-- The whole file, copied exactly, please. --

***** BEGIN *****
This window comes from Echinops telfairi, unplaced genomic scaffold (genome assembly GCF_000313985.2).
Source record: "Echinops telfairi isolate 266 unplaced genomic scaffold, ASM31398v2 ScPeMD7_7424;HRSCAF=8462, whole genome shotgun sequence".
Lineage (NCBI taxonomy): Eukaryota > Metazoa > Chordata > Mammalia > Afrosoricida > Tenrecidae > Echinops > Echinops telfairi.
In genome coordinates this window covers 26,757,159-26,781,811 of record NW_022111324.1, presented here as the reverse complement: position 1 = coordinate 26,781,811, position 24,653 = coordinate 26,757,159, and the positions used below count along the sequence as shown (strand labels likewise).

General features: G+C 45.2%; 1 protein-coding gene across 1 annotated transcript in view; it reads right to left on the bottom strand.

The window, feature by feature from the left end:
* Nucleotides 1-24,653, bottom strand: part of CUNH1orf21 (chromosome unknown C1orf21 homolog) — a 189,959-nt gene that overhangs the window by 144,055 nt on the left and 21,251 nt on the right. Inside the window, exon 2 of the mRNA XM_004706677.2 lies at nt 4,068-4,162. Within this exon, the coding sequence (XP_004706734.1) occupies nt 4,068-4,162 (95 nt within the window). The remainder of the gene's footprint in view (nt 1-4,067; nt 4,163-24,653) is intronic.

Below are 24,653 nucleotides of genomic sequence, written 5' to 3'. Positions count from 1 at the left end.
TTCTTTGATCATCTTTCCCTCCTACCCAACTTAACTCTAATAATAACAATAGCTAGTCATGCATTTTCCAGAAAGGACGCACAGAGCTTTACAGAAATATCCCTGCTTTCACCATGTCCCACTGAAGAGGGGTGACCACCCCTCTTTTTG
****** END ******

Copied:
This window comes from Echinops telfairi, unplaced genomic scaffold (genome assembly GCF_000313985.2).
Source record: "Echinops telfairi isolate 266 unplaced genomic scaffold, ASM31398v2 ScPeMD7_7424;HRSCAF=8462, whole genome shotgun sequence".
Lineage (NCBI taxonomy): Eukaryota > Metazoa > Chordata > Mammalia > Afrosoricida > Tenrecidae > Echinops > Echinops telfairi.
In genome coordinates this window covers 26,757,159-26,781,811 of record NW_022111324.1, presented here as the reverse complement: position 1 = coordinate 26,781,811, position 24,653 = coordinate 26,757,159, and the positions used below count along the sequence as shown (strand labels likewise).

General features: G+C 45.2%; 1 protein-coding gene across 1 annotated transcript in view; it reads right to left on the bottom strand.

The window, feature by feature from the left end:
* Nucleotides 1-24,653, bottom strand: part of CUNH1orf21 (chromosome unknown C1orf21 homolog) — a 189,959-nt gene that overhangs the window by 144,055 nt on the left and 21,251 nt on the right. Inside the window, exon 2 of the mRNA XM_004706677.2 lies at nt 4,068-4,162. Within this exon, the coding sequence (XP_004706734.1) occupies nt 4,068-4,162 (95 nt within the window). The remainder of the gene's footprint in view (nt 1-4,067; nt 4,163-24,653) is intronic.

Below are 24,653 nucleotides of genomic sequence, written 5' to 3'. Positions count from 1 at the left end.
TTCTTTGATCATCTTTCCCTCCTACCCAACTTAACTCTAATAATAACAATAGCTAGTCATGCATTTTCCAGAAAGGACGCACAGAGCTTTACAGAAATATCCCTGCTTTCACCATGTCCCACTGAAGAGGGGTGACCACCCCTCTTTTTG